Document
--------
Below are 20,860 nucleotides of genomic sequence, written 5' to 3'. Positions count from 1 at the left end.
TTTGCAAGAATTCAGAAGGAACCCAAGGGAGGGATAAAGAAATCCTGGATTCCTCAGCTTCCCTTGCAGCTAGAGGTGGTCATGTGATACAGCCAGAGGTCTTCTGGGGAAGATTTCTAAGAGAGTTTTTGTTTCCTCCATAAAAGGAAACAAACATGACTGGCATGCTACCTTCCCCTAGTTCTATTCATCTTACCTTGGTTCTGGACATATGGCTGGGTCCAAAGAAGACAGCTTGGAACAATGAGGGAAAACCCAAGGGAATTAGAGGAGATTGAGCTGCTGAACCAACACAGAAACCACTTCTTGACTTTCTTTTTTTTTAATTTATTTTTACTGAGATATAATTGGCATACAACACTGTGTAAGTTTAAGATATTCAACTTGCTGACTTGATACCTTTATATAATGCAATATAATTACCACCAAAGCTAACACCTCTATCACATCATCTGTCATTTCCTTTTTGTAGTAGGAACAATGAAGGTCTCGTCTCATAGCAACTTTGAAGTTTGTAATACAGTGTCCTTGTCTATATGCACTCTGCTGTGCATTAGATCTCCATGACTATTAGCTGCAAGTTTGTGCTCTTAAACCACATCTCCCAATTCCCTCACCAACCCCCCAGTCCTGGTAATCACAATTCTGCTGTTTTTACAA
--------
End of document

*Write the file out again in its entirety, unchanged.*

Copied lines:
Below are 20,860 nucleotides of genomic sequence, written 5' to 3'. Positions count from 1 at the left end.
TTTGCAAGAATTCAGAAGGAACCCAAGGGAGGGATAAAGAAATCCTGGATTCCTCAGCTTCCCTTGCAGCTAGAGGTGGTCATGTGATACAGCCAGAGGTCTTCTGGGGAAGATTTCTAAGAGAGTTTTTGTTTCCTCCATAAAAGGAAACAAACATGACTGGCATGCTACCTTCCCCTAGTTCTATTCATCTTACCTTGGTTCTGGACATATGGCTGGGTCCAAAGAAGACAGCTTGGAACAATGAGGGAAAACCCAAGGGAATTAGAGGAGATTGAGCTGCTGAACCAACACAGAAACCACTTCTTGACTTTCTTTTTTTTTAATTTATTTTTACTGAGATATAATTGGCATACAACACTGTGTAAGTTTAAGATATTCAACTTGCTGACTTGATACCTTTATATAATGCAATATAATTACCACCAAAGCTAACACCTCTATCACATCATCTGTCATTTCCTTTTTGTAGTAGGAACAATGAAGGTCTCGTCTCATAGCAACTTTGAAGTTTGTAATACAGTGTCCTTGTCTATATGCACTCTGCTGTGCATTAGATCTCCATGACTATTAGCTGCAAGTTTGTGCTCTTAAACCACATCTCCCAATTCCCTCACCAACCCCCCAGTCCTGGTAATCACAATTCTGCTGTTTTTACAA